Gene expression profiling of aging reveals activation of a p53-mediated transcriptional program
1 Department of Genetics and Medical Genetics, University of Wisconsin, Madison, WI, USA
2 Veterans Administration Hospital, University of Wisconsin, Madison, WI, USA
3 School of Industrial and Systems Engineering, Georgia Institute of Technology, Atlanta, GA, USA
4 Department of Biostatistics and Medical Informatics, University of Wisconsin, Madison, WI, USA
5 Department of Medicine and Wisconsin Primate Research Center, University of Wisconsin, Madison, WI, USA
BMC Genomics 2007, 8:80 doi:10.1186/1471-2164-8-80Published: 23 March 2007
Aging has been associated with widespread changes at the gene expression level in multiple mammalian tissues. We have used high density oligonucleotide arrays and novel statistical methods to identify specific transcriptional classes that may uncover biological processes that play a central role in mammalian aging.
We identified 712 transcripts that are differentially expressed in young (5 month old) and old (25-month old) mouse skeletal muscle. Caloric restriction (CR) completely or partially reversed 87% of the changes in expression. Examination of individual genes revealed a transcriptional profile indicative of increased p53 activity in the older muscle. To determine whether the increase in p53 activity is associated with transcriptional activation of apoptotic targets, we performed RT-PCR on four well known mediators of p53-induced apoptosis: puma, noxa, tnfrsf10b and bok. Expression levels for these proapoptotic genes increased significantly with age (P < 0.05), while CR significantly lowered expression levels for these genes as compared to control fed old mice (P < 0.05). Age-related induction of p53-related genes was observed in multiple tissues, but was not observed in young SOD2+/- and GPX4+/- mice, suggesting that oxidative stress does not induce the expression of these genes. Western blot analysis confirmed that protein levels for both p21 and GADD45a, two established transcriptional targets of p53, were higher in the older muscle tissue.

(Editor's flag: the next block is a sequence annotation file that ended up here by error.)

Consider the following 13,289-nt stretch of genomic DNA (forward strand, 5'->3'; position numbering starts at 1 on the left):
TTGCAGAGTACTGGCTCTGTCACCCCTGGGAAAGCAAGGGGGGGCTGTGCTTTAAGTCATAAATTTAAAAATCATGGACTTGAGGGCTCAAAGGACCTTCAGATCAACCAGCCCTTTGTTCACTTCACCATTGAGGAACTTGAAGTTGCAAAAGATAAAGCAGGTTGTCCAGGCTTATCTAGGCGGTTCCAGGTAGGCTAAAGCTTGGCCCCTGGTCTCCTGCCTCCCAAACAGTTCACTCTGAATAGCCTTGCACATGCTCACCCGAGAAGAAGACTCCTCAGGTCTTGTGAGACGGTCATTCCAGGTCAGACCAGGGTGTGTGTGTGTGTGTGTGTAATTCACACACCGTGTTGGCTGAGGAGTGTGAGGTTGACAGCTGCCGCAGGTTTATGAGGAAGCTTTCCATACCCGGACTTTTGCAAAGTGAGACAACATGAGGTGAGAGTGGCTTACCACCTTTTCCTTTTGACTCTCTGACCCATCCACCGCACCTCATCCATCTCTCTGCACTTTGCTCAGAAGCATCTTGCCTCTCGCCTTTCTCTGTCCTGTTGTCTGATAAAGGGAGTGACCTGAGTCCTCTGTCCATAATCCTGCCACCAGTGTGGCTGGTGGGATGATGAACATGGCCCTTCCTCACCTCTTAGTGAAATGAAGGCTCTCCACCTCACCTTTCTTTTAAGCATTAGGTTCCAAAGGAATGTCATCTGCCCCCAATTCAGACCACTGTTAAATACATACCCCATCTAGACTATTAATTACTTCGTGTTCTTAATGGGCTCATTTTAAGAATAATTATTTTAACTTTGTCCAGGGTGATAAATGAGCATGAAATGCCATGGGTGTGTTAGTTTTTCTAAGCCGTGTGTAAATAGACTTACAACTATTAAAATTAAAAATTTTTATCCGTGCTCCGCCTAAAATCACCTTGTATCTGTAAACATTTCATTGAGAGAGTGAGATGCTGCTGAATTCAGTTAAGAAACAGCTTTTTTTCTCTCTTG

These observations support a role for p53-mediated transcriptional program in mammalian aging and suggest that mechanisms other than reactive oxygen species are involved in the age-related transcriptional activation of p53 targets.